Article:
State of U.P. Vs. Jairam  INSC
195 (1 December 1981)
CHANDRACHUD, Y.V. ((CJ) CHANDRACHUD, Y.V.
((CJ) DESAI, D.A.
SEN, AMARENDRA NATH (J)
CITATION: 1982 AIR 942 1982 SCR (2) 24 1982
SCC (1) 176 1981 SCALE (4)1971
CITATOR INFO :
R 1987 SC1383 (9)
Practice and Procedure-High Court-If could
release a detenu on bail on considerations applicable to cases of punitive
After hearing the habeas corpus petitions of
the respondents, who were detained under the provisions of the Maintenance of
Supplies of Essential Commodities Act, 1980 the Division Bench of the High
Court released the writ petitions from their list since the Court was to have
holidays for over ten days immediately thereafter. Another Division Bench,
which took up the petitions for hearing, also adjourned the petitions until the
reopening of the Court after holidays.
In the mean time a single Judge of the High
Court, before whom the detenus made an application for bail, allowed their
petitions on the ground that the Government had erred in forwarding their
representations to the advisory board without considering them for itself.
On reopening of the Court, a Division Bench
heard the habeas corpus petitions. It however, allowed the detenus to be on
bail till the judgment was pronounced.
In its petition for grant of special leave to
appeal the State challenged the impugned order of the Single Judge releasing
the detenus on bail "until the next date of hearing of the habeas corpus
Allowing the appeal
HELD: 1. The single Judge erred in releasing
the detenus on bail when their writ petitions were listed for hearing before a
Division Bench. Neither was there any pressing or particular reason of a unique
kind such as grave illness or pressing and personal business justifying the
order of release on bail for a short period. The detenus cannot be released on
bail as a matter of common practice on considerations generally applicable to
cases of punitive detention. [26 F-H] In the instant case the single Judge took
up on himself the decision on merits.
25 Although the Courts would be anxious to
protect the individual liberty of the citizen on justiciable grounds and within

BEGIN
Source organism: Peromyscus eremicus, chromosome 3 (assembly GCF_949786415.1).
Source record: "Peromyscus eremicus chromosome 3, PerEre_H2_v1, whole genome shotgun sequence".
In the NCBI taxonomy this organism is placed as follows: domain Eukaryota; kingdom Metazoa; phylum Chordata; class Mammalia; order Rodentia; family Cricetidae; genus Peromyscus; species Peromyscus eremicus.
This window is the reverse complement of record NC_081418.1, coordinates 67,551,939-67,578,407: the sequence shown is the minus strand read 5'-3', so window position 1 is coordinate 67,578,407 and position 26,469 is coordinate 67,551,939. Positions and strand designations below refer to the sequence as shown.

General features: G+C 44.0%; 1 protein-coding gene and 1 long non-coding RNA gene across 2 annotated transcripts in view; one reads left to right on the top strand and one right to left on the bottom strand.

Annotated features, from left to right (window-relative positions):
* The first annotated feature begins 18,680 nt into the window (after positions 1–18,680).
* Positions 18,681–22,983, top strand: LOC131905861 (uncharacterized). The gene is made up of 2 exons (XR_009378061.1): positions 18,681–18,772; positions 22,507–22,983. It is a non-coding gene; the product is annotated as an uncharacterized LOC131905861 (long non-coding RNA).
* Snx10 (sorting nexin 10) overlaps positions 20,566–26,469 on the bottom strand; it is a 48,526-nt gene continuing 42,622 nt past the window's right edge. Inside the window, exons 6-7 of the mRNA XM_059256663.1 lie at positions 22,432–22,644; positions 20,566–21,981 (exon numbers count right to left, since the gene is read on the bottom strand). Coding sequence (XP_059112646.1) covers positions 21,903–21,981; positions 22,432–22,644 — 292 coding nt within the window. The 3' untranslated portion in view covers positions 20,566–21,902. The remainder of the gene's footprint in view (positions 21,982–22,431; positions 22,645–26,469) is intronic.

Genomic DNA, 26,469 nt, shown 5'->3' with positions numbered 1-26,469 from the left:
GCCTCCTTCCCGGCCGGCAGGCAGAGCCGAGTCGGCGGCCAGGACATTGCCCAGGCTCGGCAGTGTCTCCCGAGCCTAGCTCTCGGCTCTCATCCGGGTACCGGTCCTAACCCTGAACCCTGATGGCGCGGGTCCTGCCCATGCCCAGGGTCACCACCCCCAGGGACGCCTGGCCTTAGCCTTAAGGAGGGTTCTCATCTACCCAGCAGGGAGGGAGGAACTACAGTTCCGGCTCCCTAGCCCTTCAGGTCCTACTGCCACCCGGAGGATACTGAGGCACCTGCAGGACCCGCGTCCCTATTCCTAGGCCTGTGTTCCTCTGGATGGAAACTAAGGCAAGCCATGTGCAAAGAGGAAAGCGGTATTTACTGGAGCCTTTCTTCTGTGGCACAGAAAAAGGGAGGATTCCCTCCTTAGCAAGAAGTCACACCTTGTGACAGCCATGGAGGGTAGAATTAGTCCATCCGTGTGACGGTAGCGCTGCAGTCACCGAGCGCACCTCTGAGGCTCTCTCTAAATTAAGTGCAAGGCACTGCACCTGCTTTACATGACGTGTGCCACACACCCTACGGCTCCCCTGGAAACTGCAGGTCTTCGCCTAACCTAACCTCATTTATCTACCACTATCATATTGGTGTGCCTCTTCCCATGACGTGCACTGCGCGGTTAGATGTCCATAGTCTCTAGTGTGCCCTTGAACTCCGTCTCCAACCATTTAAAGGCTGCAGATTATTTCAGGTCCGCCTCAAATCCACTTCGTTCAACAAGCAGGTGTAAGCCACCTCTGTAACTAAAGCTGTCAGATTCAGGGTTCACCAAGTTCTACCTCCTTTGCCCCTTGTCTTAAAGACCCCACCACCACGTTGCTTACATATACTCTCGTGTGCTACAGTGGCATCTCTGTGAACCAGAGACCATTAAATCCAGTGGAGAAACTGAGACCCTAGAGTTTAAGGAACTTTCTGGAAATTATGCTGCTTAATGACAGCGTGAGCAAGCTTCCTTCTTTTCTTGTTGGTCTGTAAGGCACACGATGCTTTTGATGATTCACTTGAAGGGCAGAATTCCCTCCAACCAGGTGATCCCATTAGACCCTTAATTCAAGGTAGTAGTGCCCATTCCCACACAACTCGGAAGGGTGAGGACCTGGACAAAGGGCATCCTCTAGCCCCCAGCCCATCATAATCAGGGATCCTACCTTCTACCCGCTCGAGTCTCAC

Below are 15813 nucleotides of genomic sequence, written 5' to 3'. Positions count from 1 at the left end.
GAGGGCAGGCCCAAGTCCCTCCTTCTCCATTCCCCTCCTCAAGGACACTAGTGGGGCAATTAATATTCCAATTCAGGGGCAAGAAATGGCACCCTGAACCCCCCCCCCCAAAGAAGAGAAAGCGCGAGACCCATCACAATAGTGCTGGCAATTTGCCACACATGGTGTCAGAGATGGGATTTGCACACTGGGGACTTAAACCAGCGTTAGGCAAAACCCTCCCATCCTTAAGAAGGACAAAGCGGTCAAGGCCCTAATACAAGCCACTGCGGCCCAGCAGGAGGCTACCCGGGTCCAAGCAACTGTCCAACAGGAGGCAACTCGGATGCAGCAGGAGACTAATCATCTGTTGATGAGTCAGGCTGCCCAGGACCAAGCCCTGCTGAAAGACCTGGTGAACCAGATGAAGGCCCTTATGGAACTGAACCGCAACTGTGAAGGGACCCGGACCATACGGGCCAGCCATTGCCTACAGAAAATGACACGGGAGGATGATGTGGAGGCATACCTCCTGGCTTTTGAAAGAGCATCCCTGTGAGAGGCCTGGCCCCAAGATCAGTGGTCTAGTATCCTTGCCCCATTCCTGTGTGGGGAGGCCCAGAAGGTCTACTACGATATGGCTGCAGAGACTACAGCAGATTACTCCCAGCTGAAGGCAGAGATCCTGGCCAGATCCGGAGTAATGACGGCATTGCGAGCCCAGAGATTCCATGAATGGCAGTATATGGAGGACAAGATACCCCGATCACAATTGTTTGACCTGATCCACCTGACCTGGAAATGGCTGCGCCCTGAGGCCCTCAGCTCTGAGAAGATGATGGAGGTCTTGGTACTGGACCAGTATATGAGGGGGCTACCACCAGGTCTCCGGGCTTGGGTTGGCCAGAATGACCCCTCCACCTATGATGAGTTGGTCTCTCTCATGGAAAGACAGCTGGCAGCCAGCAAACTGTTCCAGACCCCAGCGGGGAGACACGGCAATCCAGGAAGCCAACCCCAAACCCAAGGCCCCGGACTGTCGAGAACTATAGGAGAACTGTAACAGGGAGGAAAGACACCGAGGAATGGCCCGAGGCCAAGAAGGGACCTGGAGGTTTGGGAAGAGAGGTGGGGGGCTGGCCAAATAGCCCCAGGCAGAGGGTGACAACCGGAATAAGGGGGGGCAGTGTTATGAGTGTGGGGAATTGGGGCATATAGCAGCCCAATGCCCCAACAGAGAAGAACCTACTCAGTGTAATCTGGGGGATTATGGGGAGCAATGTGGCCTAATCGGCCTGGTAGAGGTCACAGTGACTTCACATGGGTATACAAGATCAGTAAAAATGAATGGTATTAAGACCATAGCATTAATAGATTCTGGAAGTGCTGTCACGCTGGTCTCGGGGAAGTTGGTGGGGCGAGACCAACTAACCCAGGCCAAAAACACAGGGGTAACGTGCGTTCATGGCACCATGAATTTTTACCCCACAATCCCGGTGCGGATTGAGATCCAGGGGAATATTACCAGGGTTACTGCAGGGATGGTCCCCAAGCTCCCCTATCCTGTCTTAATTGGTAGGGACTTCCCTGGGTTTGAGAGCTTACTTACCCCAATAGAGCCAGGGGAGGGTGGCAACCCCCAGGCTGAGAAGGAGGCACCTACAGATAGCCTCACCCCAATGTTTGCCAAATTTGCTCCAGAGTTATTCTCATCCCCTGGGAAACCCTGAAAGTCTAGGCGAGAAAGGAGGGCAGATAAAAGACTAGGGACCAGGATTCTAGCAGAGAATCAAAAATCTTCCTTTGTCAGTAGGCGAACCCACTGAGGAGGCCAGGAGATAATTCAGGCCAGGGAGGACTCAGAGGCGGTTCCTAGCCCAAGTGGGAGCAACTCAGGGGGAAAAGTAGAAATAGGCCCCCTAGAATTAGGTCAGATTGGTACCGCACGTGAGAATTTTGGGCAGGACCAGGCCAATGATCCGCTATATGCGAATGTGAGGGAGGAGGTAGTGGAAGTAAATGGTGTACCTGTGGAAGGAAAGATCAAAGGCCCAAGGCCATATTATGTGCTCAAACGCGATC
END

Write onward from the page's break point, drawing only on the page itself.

the limits of their jurisdiction, it would be unwise to ignore the object which
the orders of detention are intended to serve. The reluctance of Courts to pass
orders of bail in detention cases is based on the fact that they are fully
conscious of the difficulties-legal and constitutional-and of the other risks
involved in making such orders. If an order of bail is made by the Court
without a full trial of the issues involved merely on prima facie opinion
formed by the High Court, such order would be open to challenge that it is the
result of improper exercise of jurisdiction. It is essential to bear in mind
the distinction between the existence of jurisdiction and its proper exercise.
Improper exercise of jurisdiction in such matters must necessarily be avoided
by the courts in dealing with applications of this character. [29 A-F] State of
Bihar v. Rambalak Singh and others,  3 SCR 344 applied.
2. There is no force in the argument of the
detenus that by reason of the decision of the Division Bench, allowing the
detenus to be on bail till the delivery of the judgment by it in their writ petitions,
the special leave petition filed by the State had become infructuous because
the primary order of bail was the one passed by the single Judge. The Division
Bench has allowed that order to remain in operation only because the counsel
for the State was unable to say whether the Advisory Board had recommended the
confirmation of detention or not. The Division Bench postponed the delivery of
the judgment for that reason and directed that the detenus would be allowed to
continue on bail until further orders. [30 A-C]
CRIMINAL APPELLATE JURISDICTION: Criminal
Appeal No. 932-933 of 1981.